Culture is about the way we do things and the beliefs and values we hold. Deaf communities have many distinctive cultural characteristics, some of which are shared across different countries. Characteristics of Deaf culture include:
Sign language is at the centre of Deaf culture and community and the single most unifying characteristic. In Australia, the Deaf community’s language is known as Auslan (Australian Sign Language).
Anyone who does not value Auslan is unlikely to either feel uncomfortable within the Deaf culture, or to be accepted by it.
It is not necessary to be fully fluent in Auslan, but what is necessary is acceptance of Auslan as a language in its own right and respect for it. If a person can show that they understand Auslan’s value for Deaf people, Deaf people will help them to learn it. Without this they are unlikely to receive a warm welcome into the community. At best, they will be treated politely, but as an interloper or a “tourist”. This attitude is not unique to Deaf culture; it can be found in other language groups too.
Sharing similar values is very important in any culture. In Deaf culture, some of the shared values are:
Respect for Auslan
This is a core value, as explained above.
Deaf is normal
For culturally Deaf people, to be Deaf is a natural state of being. It is an everyday part of their life and their identity. To express sadness or regret for a person’s deafness can be considered a lack of acceptance of who they are.
Deaf people do not usually see themselves as disabled or impaired and dislike being referred to as “hearing impaired”. They see themselves as “normal Deaf people” not as “people with impaired hearing”. The disability they experience is a result of assumptions and barriers that hearing society imposes on them. This view can perhaps best be explained by the saying “in a room full of Deaf people it is the hearing person who cannot sign who is disabled”.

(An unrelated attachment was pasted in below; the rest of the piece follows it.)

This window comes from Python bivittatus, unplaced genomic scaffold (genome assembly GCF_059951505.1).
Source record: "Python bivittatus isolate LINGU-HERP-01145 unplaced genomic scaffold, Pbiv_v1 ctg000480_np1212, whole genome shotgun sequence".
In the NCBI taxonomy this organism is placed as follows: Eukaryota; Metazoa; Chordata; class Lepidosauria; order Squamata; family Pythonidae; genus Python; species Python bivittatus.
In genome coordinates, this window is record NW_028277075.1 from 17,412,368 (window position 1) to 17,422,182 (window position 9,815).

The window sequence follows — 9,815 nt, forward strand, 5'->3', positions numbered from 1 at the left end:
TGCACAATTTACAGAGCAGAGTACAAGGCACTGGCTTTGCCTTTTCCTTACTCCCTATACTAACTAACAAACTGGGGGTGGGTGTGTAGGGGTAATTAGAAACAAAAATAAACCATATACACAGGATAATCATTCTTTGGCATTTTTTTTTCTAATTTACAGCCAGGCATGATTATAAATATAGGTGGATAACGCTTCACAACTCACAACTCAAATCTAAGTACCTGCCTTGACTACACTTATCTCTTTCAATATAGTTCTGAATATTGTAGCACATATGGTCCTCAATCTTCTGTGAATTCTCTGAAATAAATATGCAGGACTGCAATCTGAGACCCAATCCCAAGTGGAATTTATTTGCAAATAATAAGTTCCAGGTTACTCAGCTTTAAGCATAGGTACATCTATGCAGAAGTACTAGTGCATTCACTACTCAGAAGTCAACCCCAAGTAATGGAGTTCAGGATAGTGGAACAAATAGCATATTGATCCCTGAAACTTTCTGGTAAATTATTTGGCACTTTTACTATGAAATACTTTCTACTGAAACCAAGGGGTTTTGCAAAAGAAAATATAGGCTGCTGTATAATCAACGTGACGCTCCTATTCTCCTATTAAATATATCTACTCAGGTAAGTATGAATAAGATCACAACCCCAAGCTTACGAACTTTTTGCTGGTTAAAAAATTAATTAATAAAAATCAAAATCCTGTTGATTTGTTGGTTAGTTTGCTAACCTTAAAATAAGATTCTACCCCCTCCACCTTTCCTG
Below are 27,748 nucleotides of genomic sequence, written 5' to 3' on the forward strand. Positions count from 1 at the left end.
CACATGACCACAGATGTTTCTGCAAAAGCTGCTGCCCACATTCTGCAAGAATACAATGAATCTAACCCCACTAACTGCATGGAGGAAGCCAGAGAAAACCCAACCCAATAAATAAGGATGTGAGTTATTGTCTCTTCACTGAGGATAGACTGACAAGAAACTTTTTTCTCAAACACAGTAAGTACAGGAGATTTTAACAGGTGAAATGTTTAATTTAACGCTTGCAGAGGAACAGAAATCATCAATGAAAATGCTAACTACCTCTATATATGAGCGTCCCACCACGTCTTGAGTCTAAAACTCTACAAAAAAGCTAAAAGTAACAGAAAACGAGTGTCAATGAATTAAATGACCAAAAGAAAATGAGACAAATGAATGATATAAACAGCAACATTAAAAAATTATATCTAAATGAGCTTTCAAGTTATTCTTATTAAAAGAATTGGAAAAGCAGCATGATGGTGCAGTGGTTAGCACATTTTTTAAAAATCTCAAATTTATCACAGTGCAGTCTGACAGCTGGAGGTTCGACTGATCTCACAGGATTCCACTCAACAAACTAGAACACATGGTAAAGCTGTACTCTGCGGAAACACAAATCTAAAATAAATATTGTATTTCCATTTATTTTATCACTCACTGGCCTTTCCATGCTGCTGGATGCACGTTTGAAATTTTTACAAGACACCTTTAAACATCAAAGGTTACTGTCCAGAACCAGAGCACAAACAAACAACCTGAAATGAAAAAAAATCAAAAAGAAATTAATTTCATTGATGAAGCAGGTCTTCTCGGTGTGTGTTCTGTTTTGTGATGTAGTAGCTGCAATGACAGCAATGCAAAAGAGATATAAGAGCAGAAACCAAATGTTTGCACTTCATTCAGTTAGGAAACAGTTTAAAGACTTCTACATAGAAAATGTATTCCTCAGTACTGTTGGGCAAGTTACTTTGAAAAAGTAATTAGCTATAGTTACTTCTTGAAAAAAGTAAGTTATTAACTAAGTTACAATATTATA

Deaf people also generally have little interest in “cures” for deafness. They value their identity as Deaf people and see no value in becoming a different person.
Deaf babies are highly valued
For Deaf people, having a deaf baby is something to celebrate, not something to grieve over. Deaf people value their children, whether they are deaf or hearing. They also value other people’s deaf babies and welcome them into their community; deaf babies are treated as royalty.
The eyes have it among the Deaf community
For obvious reasons, the Deaf community is very visually based, so they use their eyes to convey meaning and position themselves to best see the world around them. For example, Deaf people sometimes use their eyes for pointing. This is called eye-gazing. Deaf people also stare to refer to someone who isn’t present. Also, you may notice that many Deaf people in offices have their desks facing the door, so they can see right away if someone enters the room. If they have computers, their desks may even be a little lower than normal so that they can sign more easily to people on the other side of the desk. And at social gatherings in someone’s home, it’s not uncommon for everyone to gather around the kitchen table. They do this because kitchens typically have good lighting, allowing everyone to see the Signs clearly.
Leaving egos at the door
If you’re a novice signer and an invitation is extended to you from a Deaf person, the first rule is: Enjoy yourself! You were invited because that person wants a friendship and/or wants to introduce you to other members of the Deaf community.
For people who can hear, having a Deaf person correct your signing can be frustrating, even insulting. But when a Deaf person corrects your signing, he or she views you as being worthy of the time spent to do it. Your Deaf friends see something in you that make them feel good.